The Equal Employment Opportunity Commission (EEOC) issued a resource document last week that explains workplace rights for individuals with mental health conditions under the Americans With Disabilities Act (ADA). Depression, PTSD and Other Mental Health Conditions in the Workplace: Your Legal Rights explains that employees with mental health conditions are protected from employment discrimination and harassment based on their conditions. They may also have a right to reasonable accommodations at work.
Reasonable accommodations are work adjustments that can help individuals to perform their jobs and remain employed. The resource document answers questions about how to get an accommodation, describes some types of accommodations, and addresses restrictions on employer access to medical information, confidentiality, and the role of the EEOC in enforcing the rights of people with disabilities. The new publication has a companion document for medical providers: The Mental Health Provider’s Role in a Client’s Request for a Reasonable Accommodation at Work.
This document is part of an ongoing series of EEOC publications providing individuals with user-friendly explanations of their rights. Earlier this year the EEOC published resource documents addressing the employment rights of individuals with HIV infection and individuals who are pregnant. Last month it issued new enforcement guidance on national origin discrimination.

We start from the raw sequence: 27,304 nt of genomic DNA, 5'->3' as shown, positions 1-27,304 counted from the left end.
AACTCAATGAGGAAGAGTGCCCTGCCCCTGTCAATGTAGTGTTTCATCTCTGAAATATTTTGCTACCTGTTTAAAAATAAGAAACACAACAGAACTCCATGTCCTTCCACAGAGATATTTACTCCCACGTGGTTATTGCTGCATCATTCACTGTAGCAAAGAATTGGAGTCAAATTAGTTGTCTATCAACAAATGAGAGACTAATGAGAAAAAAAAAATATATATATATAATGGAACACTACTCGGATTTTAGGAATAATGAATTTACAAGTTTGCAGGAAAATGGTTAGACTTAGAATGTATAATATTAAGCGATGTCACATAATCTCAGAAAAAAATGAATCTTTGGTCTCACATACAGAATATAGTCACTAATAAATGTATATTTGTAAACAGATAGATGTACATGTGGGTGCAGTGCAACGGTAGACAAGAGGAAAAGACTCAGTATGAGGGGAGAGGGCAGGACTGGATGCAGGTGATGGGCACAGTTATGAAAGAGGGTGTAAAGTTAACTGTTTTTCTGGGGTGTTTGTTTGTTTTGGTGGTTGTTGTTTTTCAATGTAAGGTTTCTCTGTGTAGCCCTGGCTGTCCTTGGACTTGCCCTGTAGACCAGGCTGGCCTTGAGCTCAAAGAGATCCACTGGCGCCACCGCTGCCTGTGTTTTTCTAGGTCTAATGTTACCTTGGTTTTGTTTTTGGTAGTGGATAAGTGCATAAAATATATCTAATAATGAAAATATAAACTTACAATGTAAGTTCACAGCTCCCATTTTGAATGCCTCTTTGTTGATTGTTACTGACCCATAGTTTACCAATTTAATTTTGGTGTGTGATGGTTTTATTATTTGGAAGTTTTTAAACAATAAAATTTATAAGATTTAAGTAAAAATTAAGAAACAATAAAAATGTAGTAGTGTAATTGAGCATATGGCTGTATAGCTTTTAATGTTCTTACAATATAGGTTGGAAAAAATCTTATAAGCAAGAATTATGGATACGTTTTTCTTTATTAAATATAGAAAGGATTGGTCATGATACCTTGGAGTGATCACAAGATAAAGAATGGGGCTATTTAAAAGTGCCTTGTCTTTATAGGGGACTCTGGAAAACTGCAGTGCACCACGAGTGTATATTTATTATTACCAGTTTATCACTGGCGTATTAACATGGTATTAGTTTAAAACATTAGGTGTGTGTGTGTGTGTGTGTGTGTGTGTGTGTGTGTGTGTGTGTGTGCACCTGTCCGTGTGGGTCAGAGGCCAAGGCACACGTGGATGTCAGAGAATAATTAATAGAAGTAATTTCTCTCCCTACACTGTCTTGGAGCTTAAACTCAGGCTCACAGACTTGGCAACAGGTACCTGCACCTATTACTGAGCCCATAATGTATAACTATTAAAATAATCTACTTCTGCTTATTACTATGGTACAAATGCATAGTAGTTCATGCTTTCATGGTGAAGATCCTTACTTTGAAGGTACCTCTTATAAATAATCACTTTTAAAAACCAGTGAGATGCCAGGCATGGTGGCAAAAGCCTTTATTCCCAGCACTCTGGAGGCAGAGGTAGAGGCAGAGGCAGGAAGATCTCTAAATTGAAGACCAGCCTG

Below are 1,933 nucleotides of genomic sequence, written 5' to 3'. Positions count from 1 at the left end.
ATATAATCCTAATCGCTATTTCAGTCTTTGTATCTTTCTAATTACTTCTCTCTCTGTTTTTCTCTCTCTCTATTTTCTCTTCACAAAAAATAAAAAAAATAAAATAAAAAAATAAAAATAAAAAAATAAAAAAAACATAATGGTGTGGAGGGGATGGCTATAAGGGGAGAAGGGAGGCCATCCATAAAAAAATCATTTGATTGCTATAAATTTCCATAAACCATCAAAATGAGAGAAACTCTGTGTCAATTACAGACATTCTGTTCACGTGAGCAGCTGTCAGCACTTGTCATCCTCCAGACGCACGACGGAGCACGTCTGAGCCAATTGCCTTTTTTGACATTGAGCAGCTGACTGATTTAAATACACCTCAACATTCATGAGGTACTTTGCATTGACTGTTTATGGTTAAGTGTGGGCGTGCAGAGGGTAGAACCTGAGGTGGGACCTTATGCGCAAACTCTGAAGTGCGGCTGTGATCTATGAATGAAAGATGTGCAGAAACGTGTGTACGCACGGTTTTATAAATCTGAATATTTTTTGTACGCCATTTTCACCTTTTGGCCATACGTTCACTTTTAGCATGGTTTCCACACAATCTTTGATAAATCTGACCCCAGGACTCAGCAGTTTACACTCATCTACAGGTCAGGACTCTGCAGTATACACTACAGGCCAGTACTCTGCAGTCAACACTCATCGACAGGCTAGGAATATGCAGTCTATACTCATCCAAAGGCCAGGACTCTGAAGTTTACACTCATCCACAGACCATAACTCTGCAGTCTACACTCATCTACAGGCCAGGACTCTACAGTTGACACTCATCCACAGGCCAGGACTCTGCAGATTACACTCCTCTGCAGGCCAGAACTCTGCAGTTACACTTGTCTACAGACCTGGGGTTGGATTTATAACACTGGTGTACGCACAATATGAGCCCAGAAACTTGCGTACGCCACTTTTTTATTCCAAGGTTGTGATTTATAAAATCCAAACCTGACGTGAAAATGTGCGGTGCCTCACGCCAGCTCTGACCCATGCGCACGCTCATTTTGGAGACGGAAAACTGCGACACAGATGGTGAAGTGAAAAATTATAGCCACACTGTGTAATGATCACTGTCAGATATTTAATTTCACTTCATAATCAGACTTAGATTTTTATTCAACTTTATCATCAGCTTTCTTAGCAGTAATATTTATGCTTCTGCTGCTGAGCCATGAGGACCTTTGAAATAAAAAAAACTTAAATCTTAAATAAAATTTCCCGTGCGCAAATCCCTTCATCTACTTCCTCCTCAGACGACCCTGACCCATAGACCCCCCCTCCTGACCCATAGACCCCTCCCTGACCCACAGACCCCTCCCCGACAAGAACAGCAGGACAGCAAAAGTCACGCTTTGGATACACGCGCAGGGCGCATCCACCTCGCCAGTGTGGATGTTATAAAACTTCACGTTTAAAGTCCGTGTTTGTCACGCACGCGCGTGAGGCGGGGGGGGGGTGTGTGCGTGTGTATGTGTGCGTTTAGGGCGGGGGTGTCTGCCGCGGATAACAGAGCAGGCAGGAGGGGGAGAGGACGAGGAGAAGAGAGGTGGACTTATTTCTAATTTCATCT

If reasonable accommodation at work is not possible, postal employees have another option—federal disability retirement. The connection between your mental and/or physical condition and your inability to do the work satisfactorily must be documented. A good example would be it causes you to have poor attendance. The condition must have or be expected to last more than one year. You do not have to establish that your condition was caused by your work to be eligible for federal disability retirement benefits.
There are a handful of qualified attorneys nationwide that can help you with a federal disability retirement. Google “federal disability retirement attorney” to view their websites. If you read the instructions from HR Shared Services, do some online research and pull your own medical records, you can do it yourself. Many do. A FERS disability retirement can pay more than a regular retirement, depending upon the circumstances. You are allowed to get a job anywhere in the private sector to help supplement your income (subject to some earnings restrictions).
First Name: Don
Last Name: Cheney
Union/Local: APWU – Auburn WA Local
Office held if any: Retired President